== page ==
A framework for implementingTQM in higher educationprograms
School of Information Management, Victoria University of Wellington,Wellington, New Zealand
– This paper aims to provide a TQM framework that stresses continuous improvements inteaching as a plausible means of TQM implementation in higher education programs.
– The literature survey of the TQM philosophies and thecomparative analysis of TQM adoption in industry versus higher education provide the theoreticaland practical background for this work. The analysis of TQM in higher education was doneconsidering various critical factors such as existing educational practices, the barriers of TQM and thereturn on investment (ROI) of TQM implementations. These explorations led to the development of aTQM framework that adopts Deming’s wheel of Plan-Do-Check-Act (PDCA) cycle for implementingcontinuous improvements in higher education programs.
– Unlike the scenario in industry, TQM philosophies have to be adapted suitably for asuccessful implementation in higher education. The proposed TQM framework with six core qualityelements encompassing the seven-step course evaluation process ﬂow provides a systematic guidelinefor an effective and efﬁcient implementation of TQM in higher education.
– This paper fulﬁls the need for a systematic, feasible and cost-effective TQMframework for higher education. The new seven-step course evaluation process ﬂow offers a practicalguidance for academics to implement TQM in higher education programs.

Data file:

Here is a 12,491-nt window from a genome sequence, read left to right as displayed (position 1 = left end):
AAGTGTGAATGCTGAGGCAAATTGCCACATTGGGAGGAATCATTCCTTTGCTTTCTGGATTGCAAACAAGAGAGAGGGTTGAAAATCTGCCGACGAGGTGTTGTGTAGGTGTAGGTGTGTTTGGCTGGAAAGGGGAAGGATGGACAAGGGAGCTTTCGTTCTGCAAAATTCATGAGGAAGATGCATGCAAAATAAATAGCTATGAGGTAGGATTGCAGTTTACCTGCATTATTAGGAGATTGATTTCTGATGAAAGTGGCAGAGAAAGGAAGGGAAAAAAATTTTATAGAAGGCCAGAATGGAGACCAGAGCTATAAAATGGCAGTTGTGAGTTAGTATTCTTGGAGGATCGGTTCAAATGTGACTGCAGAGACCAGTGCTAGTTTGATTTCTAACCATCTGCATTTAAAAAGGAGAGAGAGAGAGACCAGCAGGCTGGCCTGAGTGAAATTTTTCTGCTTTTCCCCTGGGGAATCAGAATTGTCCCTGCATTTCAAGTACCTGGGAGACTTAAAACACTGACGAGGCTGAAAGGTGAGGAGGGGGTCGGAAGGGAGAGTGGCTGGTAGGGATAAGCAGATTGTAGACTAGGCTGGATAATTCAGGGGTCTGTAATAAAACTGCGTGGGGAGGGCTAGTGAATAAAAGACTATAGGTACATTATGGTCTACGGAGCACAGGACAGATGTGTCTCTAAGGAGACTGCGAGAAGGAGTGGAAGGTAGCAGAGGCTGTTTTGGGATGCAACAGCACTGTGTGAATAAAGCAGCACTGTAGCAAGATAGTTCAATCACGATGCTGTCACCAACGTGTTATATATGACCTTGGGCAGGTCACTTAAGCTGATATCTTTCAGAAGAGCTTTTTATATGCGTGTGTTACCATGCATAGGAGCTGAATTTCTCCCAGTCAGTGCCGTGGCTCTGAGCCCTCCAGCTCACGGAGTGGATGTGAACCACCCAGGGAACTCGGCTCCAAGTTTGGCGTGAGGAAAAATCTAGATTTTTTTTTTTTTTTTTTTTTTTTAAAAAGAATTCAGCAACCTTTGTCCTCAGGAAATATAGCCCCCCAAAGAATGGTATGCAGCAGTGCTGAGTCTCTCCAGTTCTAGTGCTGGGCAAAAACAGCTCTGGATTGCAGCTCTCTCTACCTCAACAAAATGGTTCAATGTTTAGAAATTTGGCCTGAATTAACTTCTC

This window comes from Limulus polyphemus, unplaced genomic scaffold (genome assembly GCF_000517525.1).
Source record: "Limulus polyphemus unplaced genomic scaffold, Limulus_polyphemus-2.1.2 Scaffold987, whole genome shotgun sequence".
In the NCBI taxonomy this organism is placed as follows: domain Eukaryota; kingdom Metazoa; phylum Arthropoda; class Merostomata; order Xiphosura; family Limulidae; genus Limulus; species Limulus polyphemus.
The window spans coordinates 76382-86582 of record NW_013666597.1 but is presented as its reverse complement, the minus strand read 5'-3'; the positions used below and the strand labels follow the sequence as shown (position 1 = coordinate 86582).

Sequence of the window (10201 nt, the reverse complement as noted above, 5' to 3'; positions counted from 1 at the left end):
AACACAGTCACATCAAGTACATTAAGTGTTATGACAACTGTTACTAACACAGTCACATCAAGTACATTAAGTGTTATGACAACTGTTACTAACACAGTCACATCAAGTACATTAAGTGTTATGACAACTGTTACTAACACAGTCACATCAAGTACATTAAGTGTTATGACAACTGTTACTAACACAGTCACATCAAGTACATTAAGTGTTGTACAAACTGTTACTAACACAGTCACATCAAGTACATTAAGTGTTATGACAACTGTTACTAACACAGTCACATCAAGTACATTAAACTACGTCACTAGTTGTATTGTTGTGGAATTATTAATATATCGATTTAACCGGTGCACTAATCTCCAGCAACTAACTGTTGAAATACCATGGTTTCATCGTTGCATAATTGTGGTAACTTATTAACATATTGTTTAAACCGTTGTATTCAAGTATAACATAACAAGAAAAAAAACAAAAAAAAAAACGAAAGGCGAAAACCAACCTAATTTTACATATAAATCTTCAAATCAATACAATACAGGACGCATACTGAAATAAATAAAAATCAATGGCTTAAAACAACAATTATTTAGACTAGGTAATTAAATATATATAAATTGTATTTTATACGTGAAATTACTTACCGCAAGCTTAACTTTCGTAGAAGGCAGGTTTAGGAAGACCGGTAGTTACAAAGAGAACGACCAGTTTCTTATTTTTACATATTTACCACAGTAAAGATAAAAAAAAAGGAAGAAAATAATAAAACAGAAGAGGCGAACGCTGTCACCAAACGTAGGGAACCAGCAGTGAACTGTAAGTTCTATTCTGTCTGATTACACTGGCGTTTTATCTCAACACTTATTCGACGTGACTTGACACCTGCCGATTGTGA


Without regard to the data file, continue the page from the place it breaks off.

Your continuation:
Quality, Higher education, Total quality management
This work proposes a TQM framework and explores continuous improvements inteaching as a means of implementing TQM in higher education programs.Over the past few decades, industries have come to understand that in order to staycompetitive globally, a self-assessment to continuously improve organisationalperformance is required (Crosby, 1979; Deming, 1986; Neves and Nakhai, 1993 andMele and Colucio, 2006). In this context, Total Quality Management (TQM) has beenaccepted as a disciplined management process in industry in order to cope with thechanges in marketplace and to focus on quality in both their products as well as theirservices. Though TQM has its roots established predominantly in industry, there hasbeen a strong push for adopting TQM in educational organisations (Owlia andAspinwall, 1998; Moreland and Clark, 1998; Srikanthan and Dalrymple, 2004 andTelford and Masson, 2005). Many researchers (Brigham, 1993; Susan, 1995; Koch andFisher, 1998; Bath
, 2004 and Peat
, 2005) feel that the principles of TQM candeﬁnitely contribute to the improvement of higher education, in particular towardscurriculum reform.
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Quality Assurance in EducationVol. 15 No. 1, 2007pp. 92-112
Emerald Group Publishing Limited0968-4883DOI 10.1108/09684880710723052